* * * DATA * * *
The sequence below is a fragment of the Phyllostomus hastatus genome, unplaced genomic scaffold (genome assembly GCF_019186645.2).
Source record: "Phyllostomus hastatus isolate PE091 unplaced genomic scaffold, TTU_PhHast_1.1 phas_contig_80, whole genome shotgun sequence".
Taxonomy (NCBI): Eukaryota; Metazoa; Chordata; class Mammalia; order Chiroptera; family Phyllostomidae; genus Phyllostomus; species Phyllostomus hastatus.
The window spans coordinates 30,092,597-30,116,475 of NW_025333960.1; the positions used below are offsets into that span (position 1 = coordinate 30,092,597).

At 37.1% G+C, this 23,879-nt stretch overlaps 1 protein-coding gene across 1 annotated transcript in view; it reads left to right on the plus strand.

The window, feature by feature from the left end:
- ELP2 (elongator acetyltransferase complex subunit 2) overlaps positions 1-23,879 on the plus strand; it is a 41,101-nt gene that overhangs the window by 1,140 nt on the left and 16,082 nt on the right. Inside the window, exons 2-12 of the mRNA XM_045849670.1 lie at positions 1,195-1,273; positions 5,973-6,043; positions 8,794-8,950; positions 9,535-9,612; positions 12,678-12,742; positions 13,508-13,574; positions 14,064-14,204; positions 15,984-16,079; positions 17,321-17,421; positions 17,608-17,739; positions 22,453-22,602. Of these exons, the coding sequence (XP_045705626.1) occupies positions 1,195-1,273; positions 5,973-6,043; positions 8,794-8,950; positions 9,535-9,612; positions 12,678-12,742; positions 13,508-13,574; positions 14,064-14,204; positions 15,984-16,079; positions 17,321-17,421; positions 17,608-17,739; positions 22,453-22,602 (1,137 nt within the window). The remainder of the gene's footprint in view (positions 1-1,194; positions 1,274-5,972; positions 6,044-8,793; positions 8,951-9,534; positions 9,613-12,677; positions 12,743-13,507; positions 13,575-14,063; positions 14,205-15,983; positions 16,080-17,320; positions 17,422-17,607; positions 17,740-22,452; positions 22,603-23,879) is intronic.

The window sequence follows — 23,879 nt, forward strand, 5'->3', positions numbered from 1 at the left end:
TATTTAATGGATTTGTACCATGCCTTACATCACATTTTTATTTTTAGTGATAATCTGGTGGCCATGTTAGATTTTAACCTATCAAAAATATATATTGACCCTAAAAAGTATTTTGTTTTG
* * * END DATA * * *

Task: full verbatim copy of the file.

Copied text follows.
The sequence below is a fragment of the Phyllostomus hastatus genome, unplaced genomic scaffold (genome assembly GCF_019186645.2).
Source record: "Phyllostomus hastatus isolate PE091 unplaced genomic scaffold, TTU_PhHast_1.1 phas_contig_80, whole genome shotgun sequence".
Taxonomy (NCBI): Eukaryota; Metazoa; Chordata; class Mammalia; order Chiroptera; family Phyllostomidae; genus Phyllostomus; species Phyllostomus hastatus.
The window spans coordinates 30,092,597-30,116,475 of NW_025333960.1; the positions used below are offsets into that span (position 1 = coordinate 30,092,597).

At 37.1% G+C, this 23,879-nt stretch overlaps 1 protein-coding gene across 1 annotated transcript in view; it reads left to right on the plus strand.

The window, feature by feature from the left end:
- ELP2 (elongator acetyltransferase complex subunit 2) overlaps positions 1-23,879 on the plus strand; it is a 41,101-nt gene that overhangs the window by 1,140 nt on the left and 16,082 nt on the right. Inside the window, exons 2-12 of the mRNA XM_045849670.1 lie at positions 1,195-1,273; positions 5,973-6,043; positions 8,794-8,950; positions 9,535-9,612; positions 12,678-12,742; positions 13,508-13,574; positions 14,064-14,204; positions 15,984-16,079; positions 17,321-17,421; positions 17,608-17,739; positions 22,453-22,602. Of these exons, the coding sequence (XP_045705626.1) occupies positions 1,195-1,273; positions 5,973-6,043; positions 8,794-8,950; positions 9,535-9,612; positions 12,678-12,742; positions 13,508-13,574; positions 14,064-14,204; positions 15,984-16,079; positions 17,321-17,421; positions 17,608-17,739; positions 22,453-22,602 (1,137 nt within the window). The remainder of the gene's footprint in view (positions 1-1,194; positions 1,274-5,972; positions 6,044-8,793; positions 8,951-9,534; positions 9,613-12,677; positions 12,743-13,507; positions 13,575-14,063; positions 14,205-15,983; positions 16,080-17,320; positions 17,422-17,607; positions 17,740-22,452; positions 22,603-23,879) is intronic.

The window sequence follows — 23,879 nt, forward strand, 5'->3', positions numbered from 1 at the left end:
TATTTAATGGATTTGTACCATGCCTTACATCACATTTTTATTTTTAGTGATAATCTGGTGGCCATGTTAGATTTTAACCTATCAAAAATATATATTGACCCTAAAAAGTATTTTGTTTTG